The first act then, is so sweet, but it takes a hard turn.  The good will was all a build up to the gleeful gore of the Philip’s murder, coupled with Herrman’s score.  His death is tragic in a familiar Hitchcock kind of way.  The tension works effectively because we’ve been given enough warning that something is up with this woman, and all that tension explodes in a pretty horrific death scene.

The rest of the film is more of a detective story in which we think we have all the information and are simply watching Grace play catch up.  But as the story progresses, we’re given reason to doubt ourselves just as Grace begins to doubt herself.

In the second and third acts of this film, we’re introduced to a character outside the heteronormative perspective, and the film goes to great lengths to make sure we feel like we’re inside her head, not just standing next to her on the street.  We’re shown and told what she’s up against.  She’s a struggling writer for a struggling publication, but she pours her heart and soul into her work, even though this displeases the subjects of her articles like the police.  Even her mother is troubled by her line of work, basically pleading for her to do something sensible, like get married (She’s only 25, but this is the early 70s).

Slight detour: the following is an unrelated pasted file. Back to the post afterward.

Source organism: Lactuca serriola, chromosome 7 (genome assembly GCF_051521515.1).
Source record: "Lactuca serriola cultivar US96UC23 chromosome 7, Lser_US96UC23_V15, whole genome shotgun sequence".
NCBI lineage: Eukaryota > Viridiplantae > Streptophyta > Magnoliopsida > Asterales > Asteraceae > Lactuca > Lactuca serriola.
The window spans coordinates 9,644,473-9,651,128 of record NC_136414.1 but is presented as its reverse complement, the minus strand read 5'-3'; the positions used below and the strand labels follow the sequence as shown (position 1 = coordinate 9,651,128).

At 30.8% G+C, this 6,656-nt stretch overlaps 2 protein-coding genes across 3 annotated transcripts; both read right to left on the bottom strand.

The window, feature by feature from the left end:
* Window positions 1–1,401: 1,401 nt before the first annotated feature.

Grace is up against a lot, but she at least has her convictions… until that begins to slip too.  When Grace shows up at the clinic at which the siamese twins were separated, the doctor, Emil, claims to have been expecting her.  See, she might just be a patient after all, and all this murder stuff was just a part of her delusion.

At this point the film makes a pretty big statement about the place of women in a male-dominated world.  Is Grace’s passion for her (struggling) career all just a delusion because it’s outside of what she’s expected to do?

Whether or not it is a delusion within the context of the film, the point is made.  In a pretty striking and engaging sequence, we see other angles of an old black and white newsreel film about the separation of the siamese twins.  In this sequence, Grace is presented to be the ‘other’ twin, Dominique, the one who committed the murder we witnessed at the end of act 1.

It seems like there’s no question that she is in fact the evil twin, and suddenly our relationship with Grace has completely transformed.  First we were beside her, then we were in sync with her, and now we’re in opposition to her, to a degree.  We may still root for her, but we’ve come to see that she has just imagined all this.